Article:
The sample code assumes you have Microsoft SQL Server Express 2008 R2 installed on your development machine. The server name used throughout is (local)\SQLExpress. Although the sample code will probably work on other/earlier versions of SQL Server, that has not been verified. Also, if you use another server instance then you will need to change the server name in all the connection strings.

Under the 0_Database folder there are database scripts, which are used to create the database schema. For the sake of simplicity there are a few command files that use MSBuild to run the database scripts, automate the build, and automate running the tests. These batch files assume you defined the following environment variables:

  • MSBuildRoot is the path to MSBuild.exe — For example, C:\Windows\Microsoft.NET\Framework64\v4.0.30319
  • SqlToolsRoot is the path to sqlcmd.exe — For example, C:\Program Files\Microsoft SQL Server\100\Tools\Binn

The DbCreate.SqlExpress.Lender.Slos.bat command file creates the database on the (local)\SQLExpress server.

With the database created and the environment variables set, run the Lender.Slos.CreateScripts.bat command file to execute all the SQL create scripts in the correct order. If you prefer to run the scripts manually then you will find them in the $_Database\Scripts\Create folder. The script_run_order.txt file lists the proper order to run the scripts. If all the scripts run properly there will be three tables (Individual, Student and Application) and twelve stored procedures (a set of four CRUD stored procedures for each of the tables) in the database.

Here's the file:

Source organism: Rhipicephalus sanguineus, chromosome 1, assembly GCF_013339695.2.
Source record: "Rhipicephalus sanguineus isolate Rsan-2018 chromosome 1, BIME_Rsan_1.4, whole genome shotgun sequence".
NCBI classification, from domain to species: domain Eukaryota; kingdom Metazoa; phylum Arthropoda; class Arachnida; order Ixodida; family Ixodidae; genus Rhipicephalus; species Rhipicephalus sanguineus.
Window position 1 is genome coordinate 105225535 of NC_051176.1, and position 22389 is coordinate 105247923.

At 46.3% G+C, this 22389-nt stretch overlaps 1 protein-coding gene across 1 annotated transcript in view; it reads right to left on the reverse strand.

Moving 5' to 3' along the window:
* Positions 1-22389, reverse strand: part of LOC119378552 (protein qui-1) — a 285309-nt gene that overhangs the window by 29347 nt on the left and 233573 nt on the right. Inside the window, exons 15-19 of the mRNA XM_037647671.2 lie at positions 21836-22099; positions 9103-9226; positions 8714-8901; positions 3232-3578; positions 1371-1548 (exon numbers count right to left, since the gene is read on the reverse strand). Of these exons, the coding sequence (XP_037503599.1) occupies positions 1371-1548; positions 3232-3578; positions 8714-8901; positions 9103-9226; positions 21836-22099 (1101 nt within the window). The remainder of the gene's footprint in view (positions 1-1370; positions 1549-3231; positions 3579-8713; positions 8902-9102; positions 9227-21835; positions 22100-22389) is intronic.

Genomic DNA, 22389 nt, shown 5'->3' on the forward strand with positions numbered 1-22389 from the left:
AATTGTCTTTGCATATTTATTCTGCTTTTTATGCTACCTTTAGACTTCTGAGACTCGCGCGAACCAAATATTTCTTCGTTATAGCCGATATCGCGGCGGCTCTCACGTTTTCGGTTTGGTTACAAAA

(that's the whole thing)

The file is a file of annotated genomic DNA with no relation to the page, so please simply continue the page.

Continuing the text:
Automated Unit and Integration Testing with NDbUnit

The sample code from the May 1, 2012 presentation of Automated Unit and Integration Testing with NDbUnit to the CMAP Main Meeting is available on GitHub: https://github.com/ruthlesshelp/Presentations. Please review the requirements for using the code samples in the section below the slides.

The slides are available on SlideShare.

Requirements For The Code Samples

To use the sample code, you need to create the Lender.Slos database. The following are the expectations and requirements needed to create the database.

The sample code assumes you have Microsoft SQL Server Express 2008 R2 installed on your development machine. The server name used throughout is (local)\SQLExpress. Although the sample code will probably work on other/earlier versions of SQL Server, that has not been verified. Also, if you use another server instance then you will need to change the server name in all the connection strings.

The sample code for this presentation is within the NDbUnit folder.